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High to low: Marks for Rousdon’s buildings by George Hayter

If you are anything like me you can clearly recall Rousdon’s mixed bag of varied architecture, some of it in detail.

    Most OHs will agree that the best building exterior was on the mansion itself, designed by Victorian mansion-specialist Ernest George. I award the rambling flint-and-tile jumble of styles 10 out of 10 for architectural entertainment. I have looked up several other big houses designed by Ernest George and I reckon Rousdon is his masterpiece. It’s poetic and powerful. Completed in 1878, it was the first mansion that the young George had designed and, despite it being his first, it remains, as far as I can make out, his biggest.

    I also give 10 out of 10 to a lowly room beneath the huge mansion. “The Grott” was the name given to a humble sub-basement, apparently built as a boiler room and coal store but transformed during the school’s tenancy into an intimate rehearsal and performance space for jazz and, later, rock music. Mystically reachable only by ladder.

    Full marks for architecture also go to the chemistry and physics labs, a sensitive and smart substantial two-storey extension to Ernest George’s former stables. The science library attached to the labs formed a bridge which was a particularly exciting feature.

    One more place has to have full marks, in my opinion. That’s the art school, whose four rooms, nestling in farmyard rafters and hefty beams, were always a delight to draw and paint in.

    Almost as good, with 9 points, is the handsome clock tower. Of Allhallows, you might say, the clock tower was a striking symbol.

    More controversially, the interior of boring Venning scores 9. A lot of people knock this early 1960s boarding house because of its admittedly boring suburban exterior, but the inside was exciting. The theatrical double-storey top-lit central hall and stairs led up to dormitories under shallow-pitch exposed timber roofs. An exhilarating structure to see overhead from bed.

    Next, an excursion to award 9 points to Lyme Regis, whose seaside architecture and cobb combine with beach and steep high street to create one of Britain’s loveliest holiday towns, and a pleasant escape for boarders too.

    The school hall gets 8 for its splendour, its soaring height and its medieval make-believe.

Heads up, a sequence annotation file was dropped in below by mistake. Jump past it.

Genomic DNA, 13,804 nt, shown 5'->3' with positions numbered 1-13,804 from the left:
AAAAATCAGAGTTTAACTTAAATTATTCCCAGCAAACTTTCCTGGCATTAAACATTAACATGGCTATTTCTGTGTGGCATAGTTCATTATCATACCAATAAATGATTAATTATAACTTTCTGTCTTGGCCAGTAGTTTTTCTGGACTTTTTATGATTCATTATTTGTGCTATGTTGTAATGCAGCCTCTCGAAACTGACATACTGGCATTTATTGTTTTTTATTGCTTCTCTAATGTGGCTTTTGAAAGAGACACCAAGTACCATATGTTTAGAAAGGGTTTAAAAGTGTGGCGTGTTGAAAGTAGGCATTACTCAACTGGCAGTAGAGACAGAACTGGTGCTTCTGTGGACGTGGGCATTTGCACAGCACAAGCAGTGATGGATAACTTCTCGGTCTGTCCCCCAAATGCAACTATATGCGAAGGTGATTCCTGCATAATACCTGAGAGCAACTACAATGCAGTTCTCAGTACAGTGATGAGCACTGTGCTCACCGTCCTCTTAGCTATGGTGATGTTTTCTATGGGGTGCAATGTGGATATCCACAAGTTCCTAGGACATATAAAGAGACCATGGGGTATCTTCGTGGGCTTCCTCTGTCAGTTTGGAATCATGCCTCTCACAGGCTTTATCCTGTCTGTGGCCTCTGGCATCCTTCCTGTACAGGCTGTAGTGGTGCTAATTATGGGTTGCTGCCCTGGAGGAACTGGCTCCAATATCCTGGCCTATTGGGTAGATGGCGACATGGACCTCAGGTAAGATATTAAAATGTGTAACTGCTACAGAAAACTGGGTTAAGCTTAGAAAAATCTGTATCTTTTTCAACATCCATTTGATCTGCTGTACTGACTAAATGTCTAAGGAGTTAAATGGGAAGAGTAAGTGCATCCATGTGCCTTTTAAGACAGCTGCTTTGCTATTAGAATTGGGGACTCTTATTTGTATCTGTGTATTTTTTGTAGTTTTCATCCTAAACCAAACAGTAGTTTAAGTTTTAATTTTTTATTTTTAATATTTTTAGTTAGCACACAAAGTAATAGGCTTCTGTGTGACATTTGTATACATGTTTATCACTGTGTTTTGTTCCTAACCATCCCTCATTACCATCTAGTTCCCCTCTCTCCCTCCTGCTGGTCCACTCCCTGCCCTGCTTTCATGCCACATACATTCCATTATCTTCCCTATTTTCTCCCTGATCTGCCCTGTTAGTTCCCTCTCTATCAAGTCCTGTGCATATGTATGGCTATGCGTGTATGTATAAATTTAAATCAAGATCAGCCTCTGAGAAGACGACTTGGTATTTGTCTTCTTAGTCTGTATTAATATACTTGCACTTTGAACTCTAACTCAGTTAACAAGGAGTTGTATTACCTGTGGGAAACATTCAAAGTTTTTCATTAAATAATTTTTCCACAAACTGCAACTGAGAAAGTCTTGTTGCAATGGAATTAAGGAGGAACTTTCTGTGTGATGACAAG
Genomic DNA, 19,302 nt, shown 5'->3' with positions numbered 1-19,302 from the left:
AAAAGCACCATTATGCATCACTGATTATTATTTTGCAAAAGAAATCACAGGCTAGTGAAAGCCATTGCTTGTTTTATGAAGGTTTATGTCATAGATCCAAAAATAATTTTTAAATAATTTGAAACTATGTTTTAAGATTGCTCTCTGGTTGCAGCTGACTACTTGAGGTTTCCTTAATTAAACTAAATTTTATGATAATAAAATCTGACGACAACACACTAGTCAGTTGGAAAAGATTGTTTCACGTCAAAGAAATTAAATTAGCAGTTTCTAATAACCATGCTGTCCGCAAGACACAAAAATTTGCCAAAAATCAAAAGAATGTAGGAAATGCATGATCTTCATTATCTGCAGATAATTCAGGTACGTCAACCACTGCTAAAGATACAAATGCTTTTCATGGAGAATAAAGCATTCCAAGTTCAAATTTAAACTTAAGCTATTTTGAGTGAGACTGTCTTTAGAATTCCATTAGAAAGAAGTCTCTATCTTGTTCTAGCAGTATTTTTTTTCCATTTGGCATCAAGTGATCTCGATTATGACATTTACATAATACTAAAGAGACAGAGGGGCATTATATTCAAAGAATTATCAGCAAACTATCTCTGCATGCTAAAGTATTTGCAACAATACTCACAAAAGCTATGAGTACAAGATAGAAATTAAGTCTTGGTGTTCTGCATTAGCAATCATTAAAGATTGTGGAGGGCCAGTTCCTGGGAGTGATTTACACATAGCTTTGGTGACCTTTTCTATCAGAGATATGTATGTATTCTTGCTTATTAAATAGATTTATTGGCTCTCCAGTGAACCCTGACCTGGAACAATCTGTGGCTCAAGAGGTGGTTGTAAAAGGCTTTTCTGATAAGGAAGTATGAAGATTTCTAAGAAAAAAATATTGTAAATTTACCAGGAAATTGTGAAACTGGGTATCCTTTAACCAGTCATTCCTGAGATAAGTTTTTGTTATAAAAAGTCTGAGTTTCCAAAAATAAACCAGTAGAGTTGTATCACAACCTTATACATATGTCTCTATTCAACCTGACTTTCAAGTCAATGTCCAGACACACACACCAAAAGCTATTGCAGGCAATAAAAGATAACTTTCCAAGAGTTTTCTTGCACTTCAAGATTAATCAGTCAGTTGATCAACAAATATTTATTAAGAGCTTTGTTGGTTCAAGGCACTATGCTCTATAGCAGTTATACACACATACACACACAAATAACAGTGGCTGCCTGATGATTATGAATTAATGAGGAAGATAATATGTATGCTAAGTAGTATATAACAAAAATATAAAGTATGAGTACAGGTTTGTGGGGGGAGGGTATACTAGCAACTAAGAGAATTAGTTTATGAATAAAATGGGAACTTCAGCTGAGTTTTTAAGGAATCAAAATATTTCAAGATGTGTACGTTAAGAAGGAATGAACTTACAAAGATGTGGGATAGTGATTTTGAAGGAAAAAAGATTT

Ernest George’s design in not perfect. Chapel quad is spoilt by being dark and dingy. The quad’s smallness and the three storeys of masonry towering above it together stop much daylight reaching down to it. In my time the south cloister, across the dingy quad from the chapel, led to the one place where even a lowly pleb could get what he wanted. Because it led to the tuckshop, that dingy cloister on the south side of chapel quad gets a generous 8 from me. Surprising architectural pleasure can come from a place’s cheerful association with tuck.

    Scoring 7 are Rousdon’s magnificent gates with their gigantic neo-Romanesque stone gate posts, and the lawn-fringed half-mile drive.

    Ramps are a great novelty for exploiting the third dimension, so the two at Rousdon earn 6. One led from the red post box (itself an architectural embellishment) down to the deliveries yard. The other pleasing ramp was outside the former Baker study in the billiards wing of the mansion.

    I give the stuffed birds 5. I didn’t like them much. Appeared decaying. But I appreciate that for naturalist Sir John Lister-Kaye OH, and probably other biology enthusiasts, those glass cases contained treasure.

    Scoring lower still is the cricket pavilion, with 4. Built in the impoverished post-war years, and a missed opportunity. It’s just a bungalow. No cricket sizzle. It needed, say, widespread glazing, a soaring canopy or perhaps even a giant bat (the willow kind).

    Also getting 4 is the white marble staircase. A lot of OHs are fond of it but to me it’s a sore thumb. And the lavish material isn’t sustained. At the first floor it turns to mere wood.

    Nearing rock bottom now. Just 2 points for the Lillies building, the utilitarian study block and later junior school built outside the library windows in the late 1960s. An eyesore next to a palace.

    Floors in the mansion’s corridors also get just 2. Mosaics leave me cold. Particularly dull when their colour is restricted to dark grey and brown.

    During my time at school new construction plumbed an aesthetic abys with the disappointing Bruce biology labs. I remember little of that eyesore’s appearance, fortunately.

    Absolute zero in the 1960s with 0 is the basement room of baths nearest chapel quad. Dismal and depressing. Thank goodness I never had to have a bath there.


This is the final instalment of 12 monthly essays written for the OH website by George Hayter (V 65-70)